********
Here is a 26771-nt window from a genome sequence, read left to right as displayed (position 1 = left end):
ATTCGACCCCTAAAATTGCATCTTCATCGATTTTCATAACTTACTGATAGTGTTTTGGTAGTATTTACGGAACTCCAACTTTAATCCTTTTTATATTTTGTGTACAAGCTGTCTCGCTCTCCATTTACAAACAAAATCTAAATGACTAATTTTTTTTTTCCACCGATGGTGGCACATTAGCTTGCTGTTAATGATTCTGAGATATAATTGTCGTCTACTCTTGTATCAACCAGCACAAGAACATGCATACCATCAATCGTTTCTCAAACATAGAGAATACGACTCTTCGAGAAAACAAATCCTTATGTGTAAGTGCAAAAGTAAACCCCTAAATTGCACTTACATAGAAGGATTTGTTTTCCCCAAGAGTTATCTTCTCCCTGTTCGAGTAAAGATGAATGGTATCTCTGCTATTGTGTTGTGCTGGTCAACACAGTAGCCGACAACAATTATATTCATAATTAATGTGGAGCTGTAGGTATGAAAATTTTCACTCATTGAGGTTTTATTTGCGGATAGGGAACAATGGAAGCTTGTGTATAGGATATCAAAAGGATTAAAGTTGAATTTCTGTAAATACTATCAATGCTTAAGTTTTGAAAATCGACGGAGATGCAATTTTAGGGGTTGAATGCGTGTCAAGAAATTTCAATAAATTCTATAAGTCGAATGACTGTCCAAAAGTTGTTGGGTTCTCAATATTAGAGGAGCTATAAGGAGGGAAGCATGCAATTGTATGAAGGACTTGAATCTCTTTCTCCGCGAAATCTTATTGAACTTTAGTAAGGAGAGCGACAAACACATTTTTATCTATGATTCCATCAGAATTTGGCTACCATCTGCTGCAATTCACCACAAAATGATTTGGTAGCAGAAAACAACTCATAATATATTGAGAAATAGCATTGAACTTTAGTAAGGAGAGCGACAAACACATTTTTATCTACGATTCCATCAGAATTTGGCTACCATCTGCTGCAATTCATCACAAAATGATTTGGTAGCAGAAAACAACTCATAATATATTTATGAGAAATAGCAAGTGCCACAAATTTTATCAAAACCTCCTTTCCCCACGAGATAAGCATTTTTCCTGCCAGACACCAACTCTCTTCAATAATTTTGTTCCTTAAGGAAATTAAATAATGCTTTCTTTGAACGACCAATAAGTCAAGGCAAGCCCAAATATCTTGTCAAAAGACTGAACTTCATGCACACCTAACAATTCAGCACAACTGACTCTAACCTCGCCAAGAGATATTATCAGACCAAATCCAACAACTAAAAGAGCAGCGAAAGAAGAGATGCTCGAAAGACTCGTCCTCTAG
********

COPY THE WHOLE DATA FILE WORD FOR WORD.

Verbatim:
Here is a 26771-nt window from a genome sequence, read left to right as displayed (position 1 = left end):
ATTCGACCCCTAAAATTGCATCTTCATCGATTTTCATAACTTACTGATAGTGTTTTGGTAGTATTTACGGAACTCCAACTTTAATCCTTTTTATATTTTGTGTACAAGCTGTCTCGCTCTCCATTTACAAACAAAATCTAAATGACTAATTTTTTTTTTCCACCGATGGTGGCACATTAGCTTGCTGTTAATGATTCTGAGATATAATTGTCGTCTACTCTTGTATCAACCAGCACAAGAACATGCATACCATCAATCGTTTCTCAAACATAGAGAATACGACTCTTCGAGAAAACAAATCCTTATGTGTAAGTGCAAAAGTAAACCCCTAAATTGCACTTACATAGAAGGATTTGTTTTCCCCAAGAGTTATCTTCTCCCTGTTCGAGTAAAGATGAATGGTATCTCTGCTATTGTGTTGTGCTGGTCAACACAGTAGCCGACAACAATTATATTCATAATTAATGTGGAGCTGTAGGTATGAAAATTTTCACTCATTGAGGTTTTATTTGCGGATAGGGAACAATGGAAGCTTGTGTATAGGATATCAAAAGGATTAAAGTTGAATTTCTGTAAATACTATCAATGCTTAAGTTTTGAAAATCGACGGAGATGCAATTTTAGGGGTTGAATGCGTGTCAAGAAATTTCAATAAATTCTATAAGTCGAATGACTGTCCAAAAGTTGTTGGGTTCTCAATATTAGAGGAGCTATAAGGAGGGAAGCATGCAATTGTATGAAGGACTTGAATCTCTTTCTCCGCGAAATCTTATTGAACTTTAGTAAGGAGAGCGACAAACACATTTTTATCTATGATTCCATCAGAATTTGGCTACCATCTGCTGCAATTCACCACAAAATGATTTGGTAGCAGAAAACAACTCATAATATATTGAGAAATAGCATTGAACTTTAGTAAGGAGAGCGACAAACACATTTTTATCTACGATTCCATCAGAATTTGGCTACCATCTGCTGCAATTCATCACAAAATGATTTGGTAGCAGAAAACAACTCATAATATATTTATGAGAAATAGCAAGTGCCACAAATTTTATCAAAACCTCCTTTCCCCACGAGATAAGCATTTTTCCTGCCAGACACCAACTCTCTTCAATAATTTTGTTCCTTAAGGAAATTAAATAATGCTTTCTTTGAACGACCAATAAGTCAAGGCAAGCCCAAATATCTTGTCAAAAGACTGAACTTCATGCACACCTAACAATTCAGCACAACTGACTCTAACCTCGCCAAGAGATATTATCAGACCAAATCCAACAACTAAAAGAGCAGCGAAAGAAGAGATGCTCGAAAGACTCGTCCTCTAG